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A Trader's Guide To Cryptocurrencies

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A Trader's Guide To Cryptocurrencies

So far, 2017 has been a banner year for equity markets, with the major indexes setting and passing new highs on a near-weekly basis. But despite all of the action happening in stocks, the most notable financial headlines have been about cryptocurrencies, the most high profile of the which being Bitcoin.

Aside from Bitcoin’s staggering 600% growth in in value over the course of 2017, Wall Street has buzzed with news of Fidelity joining an initiative to develop blockchain infrastructure for financial institutions and creating bitcoin and ethereum mining operations to finance leaders voicing their opinions on cryptos. JPMorgan Chase & Co. (NYSE: JPM) CEO Jamie Dimon went so far as to call Bitcoin a fraud.

The latest in the deluge of crypto news is the announcement from CME Group (NASDAQ: CME) that the trading platform plans to start allowing Bitcoin futures trading before 2018.

Because of these developments in the industry’s torrid relationship with cryptocurrencies, more traders than ever are looking to invest in cryptos, and Bitcoin specifically, even if they’ve never traded currencies before. But that interest also leads to a host of other questions about whether now is the right time to trade cryptos, and if Bitcoin should be their first choice.

I raise that question because the “staggering” growth in Bitcoin I mentioned earlier pales in comparison to how some other cryptos have performed in 2017, For example, Litecoin, another popular currency, is up 1,300 percent while Ethereum, Bitcoin’s main competition, is up more than 3,500 percent year-to-date. Another mitigating factor: both of those currencies are a fraction of the cost of the , with one bitcoin equal to more than $7,100 as of this writing. Litecoin, on the other hand, is currently priced at about $60 and Ethereum around $290.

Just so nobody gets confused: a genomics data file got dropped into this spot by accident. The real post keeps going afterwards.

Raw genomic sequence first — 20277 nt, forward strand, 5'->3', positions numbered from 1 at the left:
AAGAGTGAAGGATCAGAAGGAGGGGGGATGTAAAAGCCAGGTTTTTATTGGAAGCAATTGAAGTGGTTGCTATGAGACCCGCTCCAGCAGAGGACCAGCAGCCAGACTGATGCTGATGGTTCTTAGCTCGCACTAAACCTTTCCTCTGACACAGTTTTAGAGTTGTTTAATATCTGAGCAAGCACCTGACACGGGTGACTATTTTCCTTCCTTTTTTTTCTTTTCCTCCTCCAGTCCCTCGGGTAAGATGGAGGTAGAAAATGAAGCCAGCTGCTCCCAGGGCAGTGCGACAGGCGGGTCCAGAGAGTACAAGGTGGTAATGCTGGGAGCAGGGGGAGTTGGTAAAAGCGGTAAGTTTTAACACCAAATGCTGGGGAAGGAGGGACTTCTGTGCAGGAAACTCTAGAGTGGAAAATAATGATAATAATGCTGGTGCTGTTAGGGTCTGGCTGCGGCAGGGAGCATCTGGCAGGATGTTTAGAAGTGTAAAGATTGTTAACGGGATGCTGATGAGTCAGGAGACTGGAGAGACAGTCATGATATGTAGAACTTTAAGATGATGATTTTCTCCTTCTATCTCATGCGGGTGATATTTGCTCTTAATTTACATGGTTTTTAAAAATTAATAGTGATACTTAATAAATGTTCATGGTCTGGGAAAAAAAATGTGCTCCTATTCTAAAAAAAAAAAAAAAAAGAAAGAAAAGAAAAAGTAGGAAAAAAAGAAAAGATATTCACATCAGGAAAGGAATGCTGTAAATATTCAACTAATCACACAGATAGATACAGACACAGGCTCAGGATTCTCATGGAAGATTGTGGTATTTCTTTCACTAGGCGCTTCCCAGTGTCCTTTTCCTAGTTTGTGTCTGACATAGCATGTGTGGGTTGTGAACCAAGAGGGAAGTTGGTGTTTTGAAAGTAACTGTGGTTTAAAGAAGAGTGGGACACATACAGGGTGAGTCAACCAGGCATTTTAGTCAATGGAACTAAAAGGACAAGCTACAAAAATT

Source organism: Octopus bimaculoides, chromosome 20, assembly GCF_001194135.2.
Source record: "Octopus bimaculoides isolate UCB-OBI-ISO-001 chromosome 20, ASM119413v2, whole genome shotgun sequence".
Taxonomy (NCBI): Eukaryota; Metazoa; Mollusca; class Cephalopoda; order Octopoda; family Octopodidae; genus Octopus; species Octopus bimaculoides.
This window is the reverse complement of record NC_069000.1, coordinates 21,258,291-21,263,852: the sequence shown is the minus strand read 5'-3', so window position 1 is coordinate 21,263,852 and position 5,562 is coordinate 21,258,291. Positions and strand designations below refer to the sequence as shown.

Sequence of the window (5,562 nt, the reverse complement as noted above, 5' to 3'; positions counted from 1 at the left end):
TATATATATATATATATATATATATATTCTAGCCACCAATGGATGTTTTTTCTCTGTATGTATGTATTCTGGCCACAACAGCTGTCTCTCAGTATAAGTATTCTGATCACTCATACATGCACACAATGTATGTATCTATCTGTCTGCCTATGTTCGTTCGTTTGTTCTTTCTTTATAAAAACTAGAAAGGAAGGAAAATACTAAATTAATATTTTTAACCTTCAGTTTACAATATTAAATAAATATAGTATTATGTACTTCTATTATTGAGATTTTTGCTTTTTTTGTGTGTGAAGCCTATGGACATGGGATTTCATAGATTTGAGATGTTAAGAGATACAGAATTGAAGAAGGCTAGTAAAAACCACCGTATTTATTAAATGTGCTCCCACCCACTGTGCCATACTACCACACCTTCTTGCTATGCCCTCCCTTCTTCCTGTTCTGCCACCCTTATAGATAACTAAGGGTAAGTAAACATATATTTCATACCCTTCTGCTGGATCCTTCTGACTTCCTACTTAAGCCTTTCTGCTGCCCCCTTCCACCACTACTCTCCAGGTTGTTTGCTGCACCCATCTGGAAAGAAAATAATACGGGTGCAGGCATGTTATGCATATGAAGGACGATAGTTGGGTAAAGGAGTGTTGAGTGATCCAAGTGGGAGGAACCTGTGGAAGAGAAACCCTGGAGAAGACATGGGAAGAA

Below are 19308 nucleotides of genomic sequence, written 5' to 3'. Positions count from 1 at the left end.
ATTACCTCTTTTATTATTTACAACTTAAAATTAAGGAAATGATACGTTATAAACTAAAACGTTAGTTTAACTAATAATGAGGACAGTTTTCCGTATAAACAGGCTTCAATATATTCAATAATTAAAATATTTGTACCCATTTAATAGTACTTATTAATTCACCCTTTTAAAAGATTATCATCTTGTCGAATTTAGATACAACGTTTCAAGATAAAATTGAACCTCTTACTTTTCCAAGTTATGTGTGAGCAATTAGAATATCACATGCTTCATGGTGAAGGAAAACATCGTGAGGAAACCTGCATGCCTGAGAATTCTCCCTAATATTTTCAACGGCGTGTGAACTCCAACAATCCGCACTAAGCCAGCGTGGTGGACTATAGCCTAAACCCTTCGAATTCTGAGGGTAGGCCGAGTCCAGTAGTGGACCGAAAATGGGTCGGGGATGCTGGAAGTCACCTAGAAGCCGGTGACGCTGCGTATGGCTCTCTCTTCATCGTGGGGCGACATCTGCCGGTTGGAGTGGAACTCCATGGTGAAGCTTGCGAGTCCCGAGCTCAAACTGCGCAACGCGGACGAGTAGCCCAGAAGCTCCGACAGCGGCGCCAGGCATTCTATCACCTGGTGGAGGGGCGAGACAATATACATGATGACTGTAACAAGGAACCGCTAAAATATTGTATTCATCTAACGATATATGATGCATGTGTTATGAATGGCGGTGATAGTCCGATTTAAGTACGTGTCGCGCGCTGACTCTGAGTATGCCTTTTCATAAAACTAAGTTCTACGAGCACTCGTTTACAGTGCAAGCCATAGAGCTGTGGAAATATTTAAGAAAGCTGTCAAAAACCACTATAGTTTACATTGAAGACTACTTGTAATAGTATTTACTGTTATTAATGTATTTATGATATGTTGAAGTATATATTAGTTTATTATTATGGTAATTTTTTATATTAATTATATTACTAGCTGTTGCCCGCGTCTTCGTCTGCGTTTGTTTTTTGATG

While these questions might be moot for currency traders who are simply excited for the opportunity to begin trading BTC/EUR or AUD pairs, other traders who are just curious about dipping their toes into the crypto waters might want to look to introducing these cheaper alternatives into their asset portfolio before jumping into Bitcoin futures.

In any case, whenever I am asked about cryptocurrencies, how they should be handled, whether they’re good for IRAs or if they’re short term only, I always advise traders do a lot of their own homework. Because, despite the press and their wider acceptance, Bitcoin and cryptos are in their infancy.

While the exchange of cryptocurrencies (primarily through blockchain, a kind of digital ledger) has gained greater security and scrutiny, there are still risks in owning money not backed by something like gold or a government.

The best general tip I can give for buying and selling any digital currency is to stay abreast of any developments. Like with volatile stocks, breaking news in cryptos can cause dips and spikes, and those are patterns every trader should be able to recognize. The upside of this strategy is that the pace of news on cryptos doesn’t seem likely to slow any time soon.

Posted-In: Bitcoin cryptocurrency Warrior TradingFintech Education Forex Markets General Best of Benzinga

 

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